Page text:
It was admitted and the court so instructed that Phillips was driving an authorized emergency vehicle as defined by G.S. 1949, 8-501, and that the evidence disclosed without conflict that he was responding to an emergency call in the patrol car equipped with red lights and siren for such purpose.

Under the mentioned statute, the operator of an authorized emergency vehicle who is responding to an emergency call is given special privileges only when he sounds audible signal by bell, siren or exhaust whistle. The driver of such vehicle may waive the exemption from the statutes applying to speed limitations, unless such audible signal is given. The jury in its answer to special question No. 3 found that the siren on the patrol car was not sounded. This answer is conclusive as hereinbefore mentioned. Inasmuch as no siren was sounded, defendant Phillips cannot claim immunity under the mentioned section from statutory speed regulations applicable at the time and place. (Mastro v. City of San Diego, 17 Cal. App. 2d 331, 62 P.2d 407.) In view of the foregoing, it is unnecessary to comment on the second provision of section 8-536.

Defendant Phillips complains of the court's refusal to give his requested instructions Nos. 2 and 3, setting out the duty and privileges as set forth in G.S. 1949, 8-536, and properly defining their terms. The court covered these two instructions by giving instruction No. 4, quoting the statute in full and defining the term "due regard" as "due care." We have examined the instructions given as a whole and find the court fairly presented the pertinent law applicable to the case. It is not necessary that the court define the meaning of every word or phrase used in a statute. To so require would result in instructions of interminable length, with definition following definition. *576 (State v. Inverarity, 150 Kan. 160, 161, 92 P.2d 45.) Moreover, the defendants' two requested instructions were predicated on the theory that the siren on the patrol car was being sounded. The jury found otherwise by its answer to question No. 3, and the requested instructions, therefore, became immaterial.

Defendants complain of the court's refusal to require the jury to make their answer to special question No. 6 more definite and certain. We think the jury returned a proper answer to the question as framed, and the court did not err in refusing the request.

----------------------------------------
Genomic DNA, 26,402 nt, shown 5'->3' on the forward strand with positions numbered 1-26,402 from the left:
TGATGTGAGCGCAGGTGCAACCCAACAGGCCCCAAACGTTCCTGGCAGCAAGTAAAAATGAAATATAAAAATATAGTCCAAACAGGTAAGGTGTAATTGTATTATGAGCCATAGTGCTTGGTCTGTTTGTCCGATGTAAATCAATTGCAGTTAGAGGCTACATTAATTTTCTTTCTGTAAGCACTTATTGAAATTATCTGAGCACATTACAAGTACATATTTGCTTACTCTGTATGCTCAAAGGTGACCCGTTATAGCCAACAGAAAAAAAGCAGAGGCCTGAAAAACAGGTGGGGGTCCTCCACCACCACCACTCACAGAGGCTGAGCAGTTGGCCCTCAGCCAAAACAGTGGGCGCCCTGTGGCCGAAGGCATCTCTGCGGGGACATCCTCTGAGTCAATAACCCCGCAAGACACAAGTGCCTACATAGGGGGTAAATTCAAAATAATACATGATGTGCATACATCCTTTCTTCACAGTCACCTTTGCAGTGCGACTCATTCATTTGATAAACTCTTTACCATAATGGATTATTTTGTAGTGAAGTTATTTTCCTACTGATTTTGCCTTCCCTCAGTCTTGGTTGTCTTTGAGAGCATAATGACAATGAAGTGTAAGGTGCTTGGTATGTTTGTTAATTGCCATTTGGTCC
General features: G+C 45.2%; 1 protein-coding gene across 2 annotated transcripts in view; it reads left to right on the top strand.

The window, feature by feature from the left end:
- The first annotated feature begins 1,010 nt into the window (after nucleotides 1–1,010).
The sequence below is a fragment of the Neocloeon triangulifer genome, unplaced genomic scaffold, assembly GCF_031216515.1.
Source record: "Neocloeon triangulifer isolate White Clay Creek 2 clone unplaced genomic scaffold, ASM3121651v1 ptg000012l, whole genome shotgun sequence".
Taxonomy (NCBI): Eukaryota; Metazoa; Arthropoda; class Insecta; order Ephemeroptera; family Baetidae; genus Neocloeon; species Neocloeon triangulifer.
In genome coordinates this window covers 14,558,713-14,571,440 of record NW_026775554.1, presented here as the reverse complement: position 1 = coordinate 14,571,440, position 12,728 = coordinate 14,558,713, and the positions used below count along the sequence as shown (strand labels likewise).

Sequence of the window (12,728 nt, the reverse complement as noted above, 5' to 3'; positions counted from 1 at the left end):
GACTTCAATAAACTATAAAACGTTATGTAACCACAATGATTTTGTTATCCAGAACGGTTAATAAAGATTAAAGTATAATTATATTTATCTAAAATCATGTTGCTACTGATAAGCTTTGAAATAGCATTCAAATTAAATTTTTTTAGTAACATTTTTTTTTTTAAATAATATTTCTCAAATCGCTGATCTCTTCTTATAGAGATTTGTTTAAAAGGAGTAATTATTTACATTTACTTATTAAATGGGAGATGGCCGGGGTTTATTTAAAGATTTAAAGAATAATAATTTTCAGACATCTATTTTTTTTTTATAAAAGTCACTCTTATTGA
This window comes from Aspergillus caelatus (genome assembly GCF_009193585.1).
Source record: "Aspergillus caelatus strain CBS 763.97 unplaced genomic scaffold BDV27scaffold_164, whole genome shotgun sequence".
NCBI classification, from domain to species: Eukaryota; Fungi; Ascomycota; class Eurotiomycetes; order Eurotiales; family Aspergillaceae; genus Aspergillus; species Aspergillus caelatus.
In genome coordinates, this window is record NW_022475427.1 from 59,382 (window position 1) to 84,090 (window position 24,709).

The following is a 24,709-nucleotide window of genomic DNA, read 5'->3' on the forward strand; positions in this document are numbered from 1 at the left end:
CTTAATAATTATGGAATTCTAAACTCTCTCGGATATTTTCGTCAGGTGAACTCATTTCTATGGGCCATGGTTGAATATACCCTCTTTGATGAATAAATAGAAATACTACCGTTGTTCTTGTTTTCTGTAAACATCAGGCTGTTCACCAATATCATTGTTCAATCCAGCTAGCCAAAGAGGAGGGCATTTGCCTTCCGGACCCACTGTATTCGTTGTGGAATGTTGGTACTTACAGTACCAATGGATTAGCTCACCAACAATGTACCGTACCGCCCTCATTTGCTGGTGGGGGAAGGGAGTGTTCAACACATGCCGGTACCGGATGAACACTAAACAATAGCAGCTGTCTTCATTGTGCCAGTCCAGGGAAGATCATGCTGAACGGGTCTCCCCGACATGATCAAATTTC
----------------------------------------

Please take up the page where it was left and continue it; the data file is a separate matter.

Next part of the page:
Defendant Phillips contends he is entitled to judgment in his favor on the answers to the special interrogatories returned by the jury. Again, he seems to predicate his theory on the ground that his patrol car siren was sounded immediately preceding the collision and that his excessive speed alone was not sufficient to render him liable. The evidence is undisputed that the traffic in the immediate vicinity of the collision was heavy and congested. Phillips admitted that he was traveling 55 miles per hour. The jury in answer to question No. 2 found he was traveling in excess of 65 miles per hour, which is sustained by the evidence. He testified when he first saw the defendant ambulance he applied his brakes and "froze" to the steering wheel; that with his brakes applied, he laid down rubber skid marks for 152 feet, burning approximately one-half inch of rubber from the tires, before the impact, striking the ambulance on the left rear corner, pushing it to the side a distance of approximately 40 feet. The evidence disclosed that a car being driven 55 miles per hour with its brakes applied could be stopped within 150 feet. The jury found, in answer to question No. 6, that Phillips had ample distance to stop if he had been driving with ordinary care; in answer to question No. 8 that he was driving at an excessive rate of speed. Without prolonging this already lengthy opinion, we do not deem it necessary to set forth the entire testimony supporting the answers to the special questions, and that showing the defendant guilty of negligence. It may be stated, one who admittedly drives an automobile at a speed of 55 miles per hour in congested traffic in a metropolitan city without giving any signal or alarm, is not only guilty of negligence but guilty of a reckless disregard of the safety of others. The record discloses ample evidence of negligence on the part of defendant Phillips to sustain the verdict of the jury.